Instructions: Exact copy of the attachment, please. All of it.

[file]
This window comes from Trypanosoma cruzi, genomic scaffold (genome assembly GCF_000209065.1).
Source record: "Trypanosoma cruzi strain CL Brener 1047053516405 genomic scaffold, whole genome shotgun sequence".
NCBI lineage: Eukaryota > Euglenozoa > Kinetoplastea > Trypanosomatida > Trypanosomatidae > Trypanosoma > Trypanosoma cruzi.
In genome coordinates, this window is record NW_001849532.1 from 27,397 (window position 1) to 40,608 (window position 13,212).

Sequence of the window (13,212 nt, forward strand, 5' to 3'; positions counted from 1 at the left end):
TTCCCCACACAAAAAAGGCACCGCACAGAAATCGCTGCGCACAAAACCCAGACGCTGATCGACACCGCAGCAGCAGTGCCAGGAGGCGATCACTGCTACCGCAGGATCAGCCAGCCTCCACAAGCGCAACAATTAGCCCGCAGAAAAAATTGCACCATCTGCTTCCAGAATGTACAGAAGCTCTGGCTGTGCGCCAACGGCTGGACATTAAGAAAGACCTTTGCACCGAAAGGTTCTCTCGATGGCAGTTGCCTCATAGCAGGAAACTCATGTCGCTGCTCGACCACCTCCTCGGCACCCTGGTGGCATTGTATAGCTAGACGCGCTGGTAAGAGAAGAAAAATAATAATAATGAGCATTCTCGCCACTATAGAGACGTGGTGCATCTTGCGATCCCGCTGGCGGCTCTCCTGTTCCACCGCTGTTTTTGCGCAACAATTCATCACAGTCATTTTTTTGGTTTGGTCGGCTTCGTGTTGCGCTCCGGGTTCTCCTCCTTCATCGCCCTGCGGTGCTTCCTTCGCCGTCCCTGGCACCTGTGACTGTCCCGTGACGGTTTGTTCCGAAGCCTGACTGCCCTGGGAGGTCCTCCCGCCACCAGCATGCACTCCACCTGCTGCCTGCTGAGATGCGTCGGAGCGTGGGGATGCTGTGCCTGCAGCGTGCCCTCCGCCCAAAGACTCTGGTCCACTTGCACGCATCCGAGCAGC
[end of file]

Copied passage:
This window comes from Trypanosoma cruzi, genomic scaffold (genome assembly GCF_000209065.1).
Source record: "Trypanosoma cruzi strain CL Brener 1047053516405 genomic scaffold, whole genome shotgun sequence".
NCBI lineage: Eukaryota > Euglenozoa > Kinetoplastea > Trypanosomatida > Trypanosomatidae > Trypanosoma > Trypanosoma cruzi.
In genome coordinates, this window is record NW_001849532.1 from 27,397 (window position 1) to 40,608 (window position 13,212).

Sequence of the window (13,212 nt, forward strand, 5' to 3'; positions counted from 1 at the left end):
TTCCCCACACAAAAAAGGCACCGCACAGAAATCGCTGCGCACAAAACCCAGACGCTGATCGACACCGCAGCAGCAGTGCCAGGAGGCGATCACTGCTACCGCAGGATCAGCCAGCCTCCACAAGCGCAACAATTAGCCCGCAGAAAAAATTGCACCATCTGCTTCCAGAATGTACAGAAGCTCTGGCTGTGCGCCAACGGCTGGACATTAAGAAAGACCTTTGCACCGAAAGGTTCTCTCGATGGCAGTTGCCTCATAGCAGGAAACTCATGTCGCTGCTCGACCACCTCCTCGGCACCCTGGTGGCATTGTATAGCTAGACGCGCTGGTAAGAGAAGAAAAATAATAATAATGAGCATTCTCGCCACTATAGAGACGTGGTGCATCTTGCGATCCCGCTGGCGGCTCTCCTGTTCCACCGCTGTTTTTGCGCAACAATTCATCACAGTCATTTTTTTGGTTTGGTCGGCTTCGTGTTGCGCTCCGGGTTCTCCTCCTTCATCGCCCTGCGGTGCTTCCTTCGCCGTCCCTGGCACCTGTGACTGTCCCGTGACGGTTTGTTCCGAAGCCTGACTGCCCTGGGAGGTCCTCCCGCCACCAGCATGCACTCCACCTGCTGCCTGCTGAGATGCGTCGGAGCGTGGGGATGCTGTGCCTGCAGCGTGCCCTCCGCCCAAAGACTCTGGTCCACTTGCACGCATCCGAGCAGC